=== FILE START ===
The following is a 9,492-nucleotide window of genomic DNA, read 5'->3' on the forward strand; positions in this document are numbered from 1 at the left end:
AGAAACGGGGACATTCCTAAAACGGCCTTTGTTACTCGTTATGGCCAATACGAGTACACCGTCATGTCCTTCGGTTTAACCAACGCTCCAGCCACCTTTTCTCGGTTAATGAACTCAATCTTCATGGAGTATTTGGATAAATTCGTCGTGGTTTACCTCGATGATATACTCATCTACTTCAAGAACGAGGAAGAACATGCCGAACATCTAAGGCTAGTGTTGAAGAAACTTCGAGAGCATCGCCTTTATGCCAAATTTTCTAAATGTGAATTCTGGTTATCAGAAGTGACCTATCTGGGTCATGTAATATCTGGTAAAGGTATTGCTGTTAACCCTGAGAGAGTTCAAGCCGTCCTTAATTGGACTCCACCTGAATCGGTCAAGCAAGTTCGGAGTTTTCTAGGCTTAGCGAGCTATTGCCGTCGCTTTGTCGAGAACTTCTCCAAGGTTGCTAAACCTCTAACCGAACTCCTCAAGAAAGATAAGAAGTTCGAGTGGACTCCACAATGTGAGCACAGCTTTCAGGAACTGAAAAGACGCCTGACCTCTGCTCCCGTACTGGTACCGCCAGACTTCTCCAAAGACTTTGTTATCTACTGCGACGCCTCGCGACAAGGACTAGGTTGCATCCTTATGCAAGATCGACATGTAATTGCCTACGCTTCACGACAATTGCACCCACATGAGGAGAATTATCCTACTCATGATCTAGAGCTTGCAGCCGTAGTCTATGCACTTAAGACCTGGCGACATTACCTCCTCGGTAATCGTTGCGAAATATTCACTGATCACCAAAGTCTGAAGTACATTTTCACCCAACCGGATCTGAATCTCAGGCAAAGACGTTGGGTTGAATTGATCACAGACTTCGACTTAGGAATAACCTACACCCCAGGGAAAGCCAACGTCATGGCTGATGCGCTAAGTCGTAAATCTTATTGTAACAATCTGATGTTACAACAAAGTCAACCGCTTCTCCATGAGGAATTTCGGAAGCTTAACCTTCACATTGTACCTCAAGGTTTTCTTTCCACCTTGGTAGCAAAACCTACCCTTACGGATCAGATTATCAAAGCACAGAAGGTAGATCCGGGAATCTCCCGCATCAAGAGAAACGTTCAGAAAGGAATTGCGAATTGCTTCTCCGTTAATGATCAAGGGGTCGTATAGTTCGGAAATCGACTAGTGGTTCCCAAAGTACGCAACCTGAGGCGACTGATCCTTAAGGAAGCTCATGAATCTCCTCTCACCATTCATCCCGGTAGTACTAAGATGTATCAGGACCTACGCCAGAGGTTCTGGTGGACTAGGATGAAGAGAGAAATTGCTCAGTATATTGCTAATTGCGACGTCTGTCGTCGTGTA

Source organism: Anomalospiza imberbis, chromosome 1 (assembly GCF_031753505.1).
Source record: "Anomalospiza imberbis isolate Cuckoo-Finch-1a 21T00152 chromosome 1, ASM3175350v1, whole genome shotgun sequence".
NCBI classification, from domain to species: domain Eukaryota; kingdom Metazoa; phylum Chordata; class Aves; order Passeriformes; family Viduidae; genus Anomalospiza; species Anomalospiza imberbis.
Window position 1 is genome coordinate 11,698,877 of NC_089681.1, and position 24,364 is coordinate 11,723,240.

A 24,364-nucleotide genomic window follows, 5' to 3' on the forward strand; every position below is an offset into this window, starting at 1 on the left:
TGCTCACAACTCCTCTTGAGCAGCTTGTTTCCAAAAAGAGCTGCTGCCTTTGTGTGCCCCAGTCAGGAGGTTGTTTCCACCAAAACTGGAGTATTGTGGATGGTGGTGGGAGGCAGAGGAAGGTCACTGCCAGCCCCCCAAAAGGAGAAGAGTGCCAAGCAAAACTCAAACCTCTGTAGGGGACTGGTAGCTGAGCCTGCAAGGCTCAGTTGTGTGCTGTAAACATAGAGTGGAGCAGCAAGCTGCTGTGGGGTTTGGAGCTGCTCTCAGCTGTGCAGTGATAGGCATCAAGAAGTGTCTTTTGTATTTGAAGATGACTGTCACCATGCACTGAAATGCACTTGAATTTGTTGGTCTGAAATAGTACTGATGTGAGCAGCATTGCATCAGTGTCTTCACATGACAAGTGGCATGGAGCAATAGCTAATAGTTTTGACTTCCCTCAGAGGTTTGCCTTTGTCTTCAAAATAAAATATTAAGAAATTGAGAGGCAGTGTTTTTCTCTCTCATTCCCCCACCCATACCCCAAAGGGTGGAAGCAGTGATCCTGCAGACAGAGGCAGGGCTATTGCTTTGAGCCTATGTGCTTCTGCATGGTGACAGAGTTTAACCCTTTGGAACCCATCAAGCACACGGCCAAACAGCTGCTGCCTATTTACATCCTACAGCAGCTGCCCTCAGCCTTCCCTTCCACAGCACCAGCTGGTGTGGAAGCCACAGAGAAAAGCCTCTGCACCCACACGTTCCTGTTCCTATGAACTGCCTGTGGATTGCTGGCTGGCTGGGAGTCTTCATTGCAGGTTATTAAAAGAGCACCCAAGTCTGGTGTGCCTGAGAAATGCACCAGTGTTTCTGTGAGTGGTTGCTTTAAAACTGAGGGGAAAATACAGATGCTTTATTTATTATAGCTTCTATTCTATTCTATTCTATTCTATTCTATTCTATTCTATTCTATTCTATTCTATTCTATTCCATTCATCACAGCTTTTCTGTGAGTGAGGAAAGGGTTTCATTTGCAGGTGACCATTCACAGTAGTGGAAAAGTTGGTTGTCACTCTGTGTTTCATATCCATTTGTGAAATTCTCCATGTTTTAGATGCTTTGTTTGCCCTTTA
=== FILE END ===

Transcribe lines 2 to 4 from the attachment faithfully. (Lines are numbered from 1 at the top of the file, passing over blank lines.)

AGAAACGGGGACATTCCTAAAACGGCCTTTGTTACTCGTTATGGCCAATACGAGTACACCGTCATGTCCTTCGGTTTAACCAACGCTCCAGCCACCTTTTCTCGGTTAATGAACTCAATCTTCATGGAGTATTTGGATAAATTCGTCGTGGTTTACCTCGATGATATACTCATCTACTTCAAGAACGAGGAAGAACATGCCGAACATCTAAGGCTAGTGTTGAAGAAACTTCGAGAGCATCGCCTTTATGCCAAATTTTCTAAATGTGAATTCTGGTTATCAGAAGTGACCTATCTGGGTCATGTAATATCTGGTAAAGGTATTGCTGTTAACCCTGAGAGAGTTCAAGCCGTCCTTAATTGGACTCCACCTGAATCGGTCAAGCAAGTTCGGAGTTTTCTAGGCTTAGCGAGCTATTGCCGTCGCTTTGTCGAGAACTTCTCCAAGGTTGCTAAACCTCTAACCGAACTCCTCAAGAAAGATAAGAAGTTCGAGTGGACTCCACAATGTGAGCACAGCTTTCAGGAACTGAAAAGACGCCTGACCTCTGCTCCCGTACTGGTACCGCCAGACTTCTCCAAAGACTTTGTTATCTACTGCGACGCCTCGCGACAAGGACTAGGTTGCATCCTTATGCAAGATCGACATGTAATTGCCTACGCTTCACGACAATTGCACCCACATGAGGAGAATTATCCTACTCATGATCTAGAGCTTGCAGCCGTAGTCTATGCACTTAAGACCTGGCGACATTACCTCCTCGGTAATCGTTGCGAAATATTCACTGATCACCAAAGTCTGAAGTACATTTTCACCCAACCGGATCTGAATCTCAGGCAAAGACGTTGGGTTGAATTGATCACAGACTTCGACTTAGGAATAACCTACACCCCAGGGAAAGCCAACGTCATGGCTGATGCGCTAAGTCGTAAATCTTATTGTAACAATCTGATGTTACAACAAAGTCAACCGCTTCTCCATGAGGAATTTCGGAAGCTTAACCTTCACATTGTACCTCAAGGTTTTCTTTCCACCTTGGTAGCAAAACCTACCCTTACGGATCAGATTATCAAAGCACAGAAGGTAGATCCGGGAATCTCCCGCATCAAGAGAAACGTTCAGAAAGGAATTGCGAATTGCTTCTCCGTTAATGATCAAGGGGTCGTATAGTTCGGAAATCGACTAGTGGTTCCCAAAGTACGCAACCTGAGGCGACTGATCCTTAAGGAAGCTCATGAATCTCCTCTCACCATTCATCCCGGTAGTACTAAGATGTATCAGGACCTACGCCAGAGGTTCTGGTGGACTAGGATGAAGAGAGAAATTGCTCAGTATATTGCTAATTGCGACGTCTGTCGTCGTGTA

Source organism: Anomalospiza imberbis, chromosome 1 (assembly GCF_031753505.1).
Source record: "Anomalospiza imberbis isolate Cuckoo-Finch-1a 21T00152 chromosome 1, ASM3175350v1, whole genome shotgun sequence".